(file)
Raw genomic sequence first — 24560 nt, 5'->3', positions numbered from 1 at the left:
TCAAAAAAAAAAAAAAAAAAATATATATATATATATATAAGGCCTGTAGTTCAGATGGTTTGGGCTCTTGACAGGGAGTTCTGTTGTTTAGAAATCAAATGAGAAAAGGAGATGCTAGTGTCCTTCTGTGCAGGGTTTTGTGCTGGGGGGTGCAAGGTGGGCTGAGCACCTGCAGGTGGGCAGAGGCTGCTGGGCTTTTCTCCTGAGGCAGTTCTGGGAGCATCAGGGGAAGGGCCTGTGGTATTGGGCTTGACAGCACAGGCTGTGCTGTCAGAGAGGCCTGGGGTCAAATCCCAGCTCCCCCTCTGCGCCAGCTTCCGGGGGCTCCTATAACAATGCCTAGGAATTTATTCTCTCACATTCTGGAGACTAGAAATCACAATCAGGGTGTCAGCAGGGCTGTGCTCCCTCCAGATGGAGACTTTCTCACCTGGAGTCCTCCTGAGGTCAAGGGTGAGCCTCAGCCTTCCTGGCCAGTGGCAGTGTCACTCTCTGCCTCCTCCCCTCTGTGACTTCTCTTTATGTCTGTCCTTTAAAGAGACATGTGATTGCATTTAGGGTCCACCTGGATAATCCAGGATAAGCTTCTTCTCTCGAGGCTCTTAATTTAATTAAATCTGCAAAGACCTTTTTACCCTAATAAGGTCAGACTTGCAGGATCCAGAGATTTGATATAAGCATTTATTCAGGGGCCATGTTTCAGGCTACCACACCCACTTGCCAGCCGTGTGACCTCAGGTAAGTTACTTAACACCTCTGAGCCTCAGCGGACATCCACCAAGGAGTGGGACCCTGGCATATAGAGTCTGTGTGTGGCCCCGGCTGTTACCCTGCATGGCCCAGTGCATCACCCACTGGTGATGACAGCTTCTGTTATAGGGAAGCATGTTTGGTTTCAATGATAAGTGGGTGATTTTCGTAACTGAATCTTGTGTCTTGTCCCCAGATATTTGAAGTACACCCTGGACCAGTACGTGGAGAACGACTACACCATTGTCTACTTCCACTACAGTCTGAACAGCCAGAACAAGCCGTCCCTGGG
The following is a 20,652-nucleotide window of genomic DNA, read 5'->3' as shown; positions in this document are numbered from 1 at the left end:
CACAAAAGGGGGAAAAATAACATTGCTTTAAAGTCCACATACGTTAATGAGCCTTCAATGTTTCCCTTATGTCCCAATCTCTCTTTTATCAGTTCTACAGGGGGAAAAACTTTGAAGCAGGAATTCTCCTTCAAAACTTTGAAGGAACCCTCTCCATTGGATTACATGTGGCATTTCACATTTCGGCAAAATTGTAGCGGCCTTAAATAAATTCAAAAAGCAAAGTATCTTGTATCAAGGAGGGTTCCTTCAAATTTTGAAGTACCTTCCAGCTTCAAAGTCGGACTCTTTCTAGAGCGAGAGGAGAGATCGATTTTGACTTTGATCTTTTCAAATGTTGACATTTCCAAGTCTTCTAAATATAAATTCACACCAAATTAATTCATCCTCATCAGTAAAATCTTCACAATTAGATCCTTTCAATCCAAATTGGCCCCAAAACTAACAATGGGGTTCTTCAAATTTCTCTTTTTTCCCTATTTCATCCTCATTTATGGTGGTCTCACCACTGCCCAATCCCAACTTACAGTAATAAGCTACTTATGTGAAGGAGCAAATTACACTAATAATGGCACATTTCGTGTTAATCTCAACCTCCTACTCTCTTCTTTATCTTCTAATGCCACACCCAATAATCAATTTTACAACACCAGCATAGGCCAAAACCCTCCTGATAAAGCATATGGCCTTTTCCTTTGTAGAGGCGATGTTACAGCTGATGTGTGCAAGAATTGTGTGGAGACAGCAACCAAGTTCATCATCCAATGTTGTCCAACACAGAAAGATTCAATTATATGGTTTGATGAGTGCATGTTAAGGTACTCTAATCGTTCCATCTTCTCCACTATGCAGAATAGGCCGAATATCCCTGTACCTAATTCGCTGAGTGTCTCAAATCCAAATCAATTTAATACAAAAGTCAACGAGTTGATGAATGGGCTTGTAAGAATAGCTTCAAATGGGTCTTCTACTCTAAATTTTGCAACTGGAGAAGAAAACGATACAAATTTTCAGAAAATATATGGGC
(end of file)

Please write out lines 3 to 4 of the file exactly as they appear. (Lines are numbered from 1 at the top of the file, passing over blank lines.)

The following is a 20,652-nucleotide window of genomic DNA, read 5'->3' as shown; positions in this document are numbered from 1 at the left end:
CACAAAAGGGGGAAAAATAACATTGCTTTAAAGTCCACATACGTTAATGAGCCTTCAATGTTTCCCTTATGTCCCAATCTCTCTTTTATCAGTTCTACAGGGGGAAAAACTTTGAAGCAGGAATTCTCCTTCAAAACTTTGAAGGAACCCTCTCCATTGGATTACATGTGGCATTTCACATTTCGGCAAAATTGTAGCGGCCTTAAATAAATTCAAAAAGCAAAGTATCTTGTATCAAGGAGGGTTCCTTCAAATTTTGAAGTACCTTCCAGCTTCAAAGTCGGACTCTTTCTAGAGCGAGAGGAGAGATCGATTTTGACTTTGATCTTTTCAAATGTTGACATTTCCAAGTCTTCTAAATATAAATTCACACCAAATTAATTCATCCTCATCAGTAAAATCTTCACAATTAGATCCTTTCAATCCAAATTGGCCCCAAAACTAACAATGGGGTTCTTCAAATTTCTCTTTTTTCCCTATTTCATCCTCATTTATGGTGGTCTCACCACTGCCCAATCCCAACTTACAGTAATAAGCTACTTATGTGAAGGAGCAAATTACACTAATAATGGCACATTTCGTGTTAATCTCAACCTCCTACTCTCTTCTTTATCTTCTAATGCCACACCCAATAATCAATTTTACAACACCAGCATAGGCCAAAACCCTCCTGATAAAGCATATGGCCTTTTCCTTTGTAGAGGCGATGTTACAGCTGATGTGTGCAAGAATTGTGTGGAGACAGCAACCAAGTTCATCATCCAATGTTGTCCAACACAGAAAGATTCAATTATATGGTTTGATGAGTGCATGTTAAGGTACTCTAATCGTTCCATCTTCTCCACTATGCAGAATAGGCCGAATATCCCTGTACCTAATTCGCTGAGTGTCTCAAATCCAAATCAATTTAATACAAAAGTCAACGAGTTGATGAATGGGCTTGTAAGAATAGCTTCAAATGGGTCTTCTACTCTAAATTTTGCAACTGGAGAAGAAAACGATACAAATTTTCAGAAAATATATGGGC